The RCH Pharmacy reminds prescribers of the risks associated with melatonin use in paediatric patients.
Melatonin is a pineal hormone that regulates the sleep-wake cycle. Although it is being increasingly prescribed to assist children with sleep, melatonin is not registered for use in children anywhere in the world and little is known about its long term effects on the human body.
In animals, however, there are significant known physiological effects on the reproductive, cardiovascular, metabolic and immune systems.
In primate studies, administration of melatonin 0.7 micrograms/kg/day advanced the onset of puberty by five months. Children taking melatonin are exposed to significantly higher mg/kg doses than those used in the primate studies (for example, a 15 kg child taking melatonin 3 mg receives 200 micrograms/kg/day).
The doses of melatonin used in paediatric patients (0.5 mg to 12 mg daily) are also significantly higher than the total daily production of melatonin in adults (20 to 60 micrograms over 8 to 10 hours per day).
The Therapeutic Goods Administration (TGA) advises that melatonin “…is not recommended for use in children and adolescents below 18 years of age due to insufficient data on safety and efficacy.”
In other parts of the world, the advice is stricter. The U.S. National Institute of Health (NIH) advises that melatonin “…should not be used in most children. It is possibly unsafe. Because of its effects on other hormones, melatonin might interfere with development during adolescence.”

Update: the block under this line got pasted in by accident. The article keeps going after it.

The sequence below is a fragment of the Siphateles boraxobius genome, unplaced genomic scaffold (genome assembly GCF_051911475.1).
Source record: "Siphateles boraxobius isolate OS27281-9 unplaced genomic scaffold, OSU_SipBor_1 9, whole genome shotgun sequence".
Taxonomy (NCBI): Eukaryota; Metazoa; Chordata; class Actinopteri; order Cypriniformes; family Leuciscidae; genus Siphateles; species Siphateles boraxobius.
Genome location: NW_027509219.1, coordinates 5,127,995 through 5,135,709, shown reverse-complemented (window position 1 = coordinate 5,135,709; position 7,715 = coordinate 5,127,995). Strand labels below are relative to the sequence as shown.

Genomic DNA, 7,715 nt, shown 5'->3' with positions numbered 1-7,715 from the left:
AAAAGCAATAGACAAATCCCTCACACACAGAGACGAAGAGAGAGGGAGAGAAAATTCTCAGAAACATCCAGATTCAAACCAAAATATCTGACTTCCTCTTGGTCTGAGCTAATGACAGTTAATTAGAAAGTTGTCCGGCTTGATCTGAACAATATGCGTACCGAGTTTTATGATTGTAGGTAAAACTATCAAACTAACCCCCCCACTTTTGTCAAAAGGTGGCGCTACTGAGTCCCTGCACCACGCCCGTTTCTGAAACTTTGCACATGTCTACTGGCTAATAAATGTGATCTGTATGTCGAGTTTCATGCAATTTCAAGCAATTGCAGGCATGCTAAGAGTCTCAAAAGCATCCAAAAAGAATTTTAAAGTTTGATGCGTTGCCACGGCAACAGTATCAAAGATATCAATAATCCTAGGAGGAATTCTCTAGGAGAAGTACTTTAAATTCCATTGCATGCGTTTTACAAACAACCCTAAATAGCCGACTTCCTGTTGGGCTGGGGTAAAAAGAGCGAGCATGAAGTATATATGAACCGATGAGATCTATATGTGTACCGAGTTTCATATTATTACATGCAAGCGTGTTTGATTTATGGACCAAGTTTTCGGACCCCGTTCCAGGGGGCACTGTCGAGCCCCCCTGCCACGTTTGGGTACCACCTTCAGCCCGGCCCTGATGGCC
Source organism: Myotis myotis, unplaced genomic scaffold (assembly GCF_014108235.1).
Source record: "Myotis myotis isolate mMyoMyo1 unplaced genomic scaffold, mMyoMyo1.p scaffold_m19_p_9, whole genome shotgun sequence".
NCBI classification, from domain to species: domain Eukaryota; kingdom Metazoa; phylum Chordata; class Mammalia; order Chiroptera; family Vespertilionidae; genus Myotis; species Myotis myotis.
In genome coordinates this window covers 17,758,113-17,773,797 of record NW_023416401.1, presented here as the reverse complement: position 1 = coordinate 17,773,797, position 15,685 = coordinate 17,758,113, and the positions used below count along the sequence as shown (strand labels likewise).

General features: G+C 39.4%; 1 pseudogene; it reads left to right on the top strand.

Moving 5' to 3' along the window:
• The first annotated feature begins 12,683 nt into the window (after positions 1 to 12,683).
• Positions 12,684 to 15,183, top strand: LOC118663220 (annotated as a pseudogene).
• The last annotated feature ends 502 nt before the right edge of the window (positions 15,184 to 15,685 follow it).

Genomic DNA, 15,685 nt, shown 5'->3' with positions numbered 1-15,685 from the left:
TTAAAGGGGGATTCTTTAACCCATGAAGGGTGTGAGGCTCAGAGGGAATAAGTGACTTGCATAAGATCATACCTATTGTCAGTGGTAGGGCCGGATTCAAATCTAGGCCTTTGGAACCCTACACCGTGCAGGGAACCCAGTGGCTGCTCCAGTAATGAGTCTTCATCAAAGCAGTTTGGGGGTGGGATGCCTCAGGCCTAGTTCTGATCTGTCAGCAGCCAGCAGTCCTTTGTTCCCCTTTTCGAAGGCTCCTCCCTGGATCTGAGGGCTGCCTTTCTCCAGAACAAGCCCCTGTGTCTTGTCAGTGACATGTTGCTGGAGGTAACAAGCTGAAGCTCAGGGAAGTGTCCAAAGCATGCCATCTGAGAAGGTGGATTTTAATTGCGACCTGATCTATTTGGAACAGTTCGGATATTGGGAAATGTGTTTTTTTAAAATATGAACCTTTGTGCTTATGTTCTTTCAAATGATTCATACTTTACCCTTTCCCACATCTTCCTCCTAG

At the RCH melatonin is a Drug Usage Committee (DUC) restricted medication and any prescribing indications outside the exempt criteria and all prescriptions commencing a patient on melatonin require DUC approval.
The ongoing need for melatonin should be reviewed at least every 3 months with consideration of the known physiological effects on other body systems in animals.
More information about the risks associated with melatonin in paediatric patients is available from the following review article:
Kennaway, D. J. (2015), Potential safety issues in the use of the hormone melatonin in paediatrics. J Paediatr Child Health, 51: 584–589
This article was written by Emily Porrello